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Fast-track courts to try rape need infra push, studies show

In the monsoon session of Parliament ending August 10, the government replaced The Criminal Law (Amendment) Ordinance, 2018 with The Criminal Law (Amendment) Bill, 2018. The changes involve harsher punishment for rape and will allow the government to double the number of fast-track courts.

india Updated: Aug 28, 2018 23:40 IST
Hindustan Times, New Delhi
Fast-track courts,infrastructure,rape
The law ministry is currently preparing a scheme to set up more such fast-track courts, which are administered by states, and augment their resources.(Getty Images/Picture for representation)

Fast-track courts to try rape, now the preferred judicial option, need the backing of infrastructure and allied facilities to make a difference, studies and data show.

India has further toughened rape laws by amending its criminal code. In the monsoon session of Parliament ending August 10, the government replaced The Criminal Law (Amendment) Ordinance, 2018 with The Criminal Law (Amendment) Bill, 2018. The changes involve harsher punishment for rape and will allow the government to double the number of fast-track courts.

The law ministry is currently preparing a scheme to set up more such fast-track courts, which are administered by states, and augment their resources, a government official said. The latest changes follow a sweeping overhaul initiated in the prosecution of rape offences following the horrific gang rape and murder of a Delhi woman in December 2012.

Since the 2012 gang rape and murder , rape cases have jumped 60% until 2016, the latest year for which data are available. According to the National Crime Records Bureau, trials in over 133,000 rape cases were pending in 2016. This year, the gang rape and murder of an eight-year-old girl in Jammu and Kashmir’s Kathua and rape of a teenager in Uttar Pradesh’s Unnao district sparked protests.

The new changes in law increased the punishment for rape of girls below 12 years to either 20 years in jail, life imprisonment or death. In case of gang-rape of girls between 16 and 11 years, the highest punishment is a life term.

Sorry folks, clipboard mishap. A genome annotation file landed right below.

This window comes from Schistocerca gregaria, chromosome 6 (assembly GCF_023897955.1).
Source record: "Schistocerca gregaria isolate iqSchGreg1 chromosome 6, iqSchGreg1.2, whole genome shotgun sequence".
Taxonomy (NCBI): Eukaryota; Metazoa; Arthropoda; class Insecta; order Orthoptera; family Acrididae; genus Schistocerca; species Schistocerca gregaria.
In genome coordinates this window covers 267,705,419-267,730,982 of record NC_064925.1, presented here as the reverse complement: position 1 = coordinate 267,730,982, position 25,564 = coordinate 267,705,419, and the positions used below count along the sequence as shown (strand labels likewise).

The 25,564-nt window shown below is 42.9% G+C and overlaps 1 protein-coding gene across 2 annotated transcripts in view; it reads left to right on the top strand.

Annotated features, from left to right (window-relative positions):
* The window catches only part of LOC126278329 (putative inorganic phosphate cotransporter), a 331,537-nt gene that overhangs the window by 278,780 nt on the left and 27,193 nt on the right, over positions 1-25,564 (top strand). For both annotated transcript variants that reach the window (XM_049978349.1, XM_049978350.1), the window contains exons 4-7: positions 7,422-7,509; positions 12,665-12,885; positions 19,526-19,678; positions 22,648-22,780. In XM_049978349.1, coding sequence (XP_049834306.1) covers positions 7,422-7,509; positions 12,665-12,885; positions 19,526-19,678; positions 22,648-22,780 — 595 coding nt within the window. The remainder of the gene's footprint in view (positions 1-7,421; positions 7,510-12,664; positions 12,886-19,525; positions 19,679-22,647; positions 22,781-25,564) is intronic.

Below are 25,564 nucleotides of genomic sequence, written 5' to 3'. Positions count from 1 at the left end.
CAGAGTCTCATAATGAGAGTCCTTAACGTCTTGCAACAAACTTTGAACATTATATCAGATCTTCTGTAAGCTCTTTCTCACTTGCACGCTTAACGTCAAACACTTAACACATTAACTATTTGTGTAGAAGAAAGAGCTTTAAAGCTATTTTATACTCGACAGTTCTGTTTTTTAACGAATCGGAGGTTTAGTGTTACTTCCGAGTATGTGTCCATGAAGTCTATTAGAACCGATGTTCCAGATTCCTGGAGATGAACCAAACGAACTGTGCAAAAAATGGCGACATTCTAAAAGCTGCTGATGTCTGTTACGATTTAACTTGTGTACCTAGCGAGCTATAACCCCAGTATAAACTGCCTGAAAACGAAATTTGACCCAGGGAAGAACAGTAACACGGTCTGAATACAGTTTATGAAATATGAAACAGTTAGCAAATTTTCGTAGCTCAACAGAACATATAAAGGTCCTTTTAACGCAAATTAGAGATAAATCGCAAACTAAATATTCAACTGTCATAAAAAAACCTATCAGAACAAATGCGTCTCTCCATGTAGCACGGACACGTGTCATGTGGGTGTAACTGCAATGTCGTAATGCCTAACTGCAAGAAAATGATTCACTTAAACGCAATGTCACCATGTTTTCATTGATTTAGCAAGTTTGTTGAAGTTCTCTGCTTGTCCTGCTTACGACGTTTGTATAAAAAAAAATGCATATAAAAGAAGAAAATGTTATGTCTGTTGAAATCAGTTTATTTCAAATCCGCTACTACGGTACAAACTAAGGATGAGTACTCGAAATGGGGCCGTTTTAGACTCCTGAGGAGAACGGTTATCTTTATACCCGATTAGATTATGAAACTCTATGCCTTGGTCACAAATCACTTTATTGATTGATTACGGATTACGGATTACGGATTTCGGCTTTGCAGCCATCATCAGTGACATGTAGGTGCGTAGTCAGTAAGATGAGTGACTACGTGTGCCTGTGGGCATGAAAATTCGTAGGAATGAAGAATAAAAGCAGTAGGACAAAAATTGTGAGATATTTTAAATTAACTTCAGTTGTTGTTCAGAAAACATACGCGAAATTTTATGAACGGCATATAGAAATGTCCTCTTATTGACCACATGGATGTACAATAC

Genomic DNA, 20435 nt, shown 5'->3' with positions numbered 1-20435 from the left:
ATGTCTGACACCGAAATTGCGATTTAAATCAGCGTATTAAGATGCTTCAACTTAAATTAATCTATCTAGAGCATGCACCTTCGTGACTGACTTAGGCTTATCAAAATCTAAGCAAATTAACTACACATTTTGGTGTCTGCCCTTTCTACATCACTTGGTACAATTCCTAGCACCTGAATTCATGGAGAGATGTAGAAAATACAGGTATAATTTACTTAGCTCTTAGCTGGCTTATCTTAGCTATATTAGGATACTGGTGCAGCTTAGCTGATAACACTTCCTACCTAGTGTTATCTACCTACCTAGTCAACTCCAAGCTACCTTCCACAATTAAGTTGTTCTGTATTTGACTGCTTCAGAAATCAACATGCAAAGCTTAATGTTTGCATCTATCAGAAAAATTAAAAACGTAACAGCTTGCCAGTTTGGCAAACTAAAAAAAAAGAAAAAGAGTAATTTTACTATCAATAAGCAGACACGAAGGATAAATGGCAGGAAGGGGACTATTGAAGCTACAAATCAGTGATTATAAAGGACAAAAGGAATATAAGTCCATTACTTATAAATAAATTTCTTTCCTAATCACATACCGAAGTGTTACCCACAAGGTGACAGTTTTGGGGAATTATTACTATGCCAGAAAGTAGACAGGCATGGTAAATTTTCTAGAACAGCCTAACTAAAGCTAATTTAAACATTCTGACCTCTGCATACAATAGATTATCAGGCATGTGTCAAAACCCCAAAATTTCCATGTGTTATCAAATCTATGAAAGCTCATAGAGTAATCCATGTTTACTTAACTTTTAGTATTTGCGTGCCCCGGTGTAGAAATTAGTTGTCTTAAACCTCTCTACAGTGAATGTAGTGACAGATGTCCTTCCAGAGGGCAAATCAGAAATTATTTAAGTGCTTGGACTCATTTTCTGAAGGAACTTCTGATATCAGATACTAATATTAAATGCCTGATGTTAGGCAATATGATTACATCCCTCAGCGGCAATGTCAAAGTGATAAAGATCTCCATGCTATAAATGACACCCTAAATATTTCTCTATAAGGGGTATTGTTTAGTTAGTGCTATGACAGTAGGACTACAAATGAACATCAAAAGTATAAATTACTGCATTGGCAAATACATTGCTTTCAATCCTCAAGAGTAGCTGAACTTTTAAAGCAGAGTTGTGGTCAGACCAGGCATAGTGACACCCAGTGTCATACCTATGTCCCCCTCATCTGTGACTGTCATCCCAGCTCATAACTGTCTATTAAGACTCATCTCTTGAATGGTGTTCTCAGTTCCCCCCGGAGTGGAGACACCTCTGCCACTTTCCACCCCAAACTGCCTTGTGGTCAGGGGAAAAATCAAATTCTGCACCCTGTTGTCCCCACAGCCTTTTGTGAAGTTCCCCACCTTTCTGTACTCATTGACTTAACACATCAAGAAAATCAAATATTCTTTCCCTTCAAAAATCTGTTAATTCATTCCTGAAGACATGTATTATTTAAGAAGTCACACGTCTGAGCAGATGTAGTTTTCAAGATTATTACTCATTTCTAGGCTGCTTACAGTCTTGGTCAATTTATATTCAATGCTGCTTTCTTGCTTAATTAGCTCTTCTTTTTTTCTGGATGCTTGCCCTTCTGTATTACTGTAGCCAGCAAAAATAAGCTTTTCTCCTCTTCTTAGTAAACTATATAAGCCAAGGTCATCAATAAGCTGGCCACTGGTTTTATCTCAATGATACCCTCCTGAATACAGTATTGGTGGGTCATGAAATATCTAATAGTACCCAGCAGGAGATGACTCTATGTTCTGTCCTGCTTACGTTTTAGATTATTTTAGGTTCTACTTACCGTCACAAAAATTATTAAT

Two reports that analysed the functioning of fast-track courts have found they adhered to norms but also pointed out weaknesses in pre-trial and trial phases. Fast-track courts were first recommended by the 11th Finance Commission (2000-2005), the constitutional body that divides financial resources between the Centre and states.

After the December 2012 gang rape in Delhi, fast-track courts were adopted as the preferred means for all rape cases for speedy prosecution. There are 727 fast-track courts functioning across India, according to a reply by MoS for law and justice, PP Chaudhury, in Lok Sabha on August 8 2018 .

The latest amendments require that a probe into child rape must be completed within two months, down from three months earlier. Also, all appeals against a rape verdict must also be disposed of within six months.

Fast-track courts often face the same structural hurdles as normal courts. A study by the Partners for Law in Development (PLD), which monitored 16 cases of rape trials in four of the six fast-track courts in Delhi from February 2014 to March 2015, relies on interviews with the survivors, aged 18-50 years. Its accounts showed “inconsistency in implementing the law”, the report states.“Court practices vary, showing a degree of inconsistency in the application,” it notes.

Defence questions are “inevitably hostile”, designed to “imply consent”. Guidelines therefore require questions during cross-examination to be routed to the victim through a presiding officer. “This is not an established practice,” the study states.

Gyanant Singh, a Supreme Court advocate, said fast-track courts were indispensable in a country where rape is common. “Remember, fast-track courts are also meant to act as a deterrent. In the Indian context, fast-track courts don’t mean accused don’t get a fair trial.” He said such courts only removed delays rather than compromise on any procedure.

A review of 145 verdicts in Karnataka by the Centre for Law and Policy Research found fast-track courts didn’t have “sufficient resources”. They were also not able to deal with a key constraint: the very high incidence of both complainants and witnesses turning hostile.

First Published: Aug 28, 2018 22:48 IST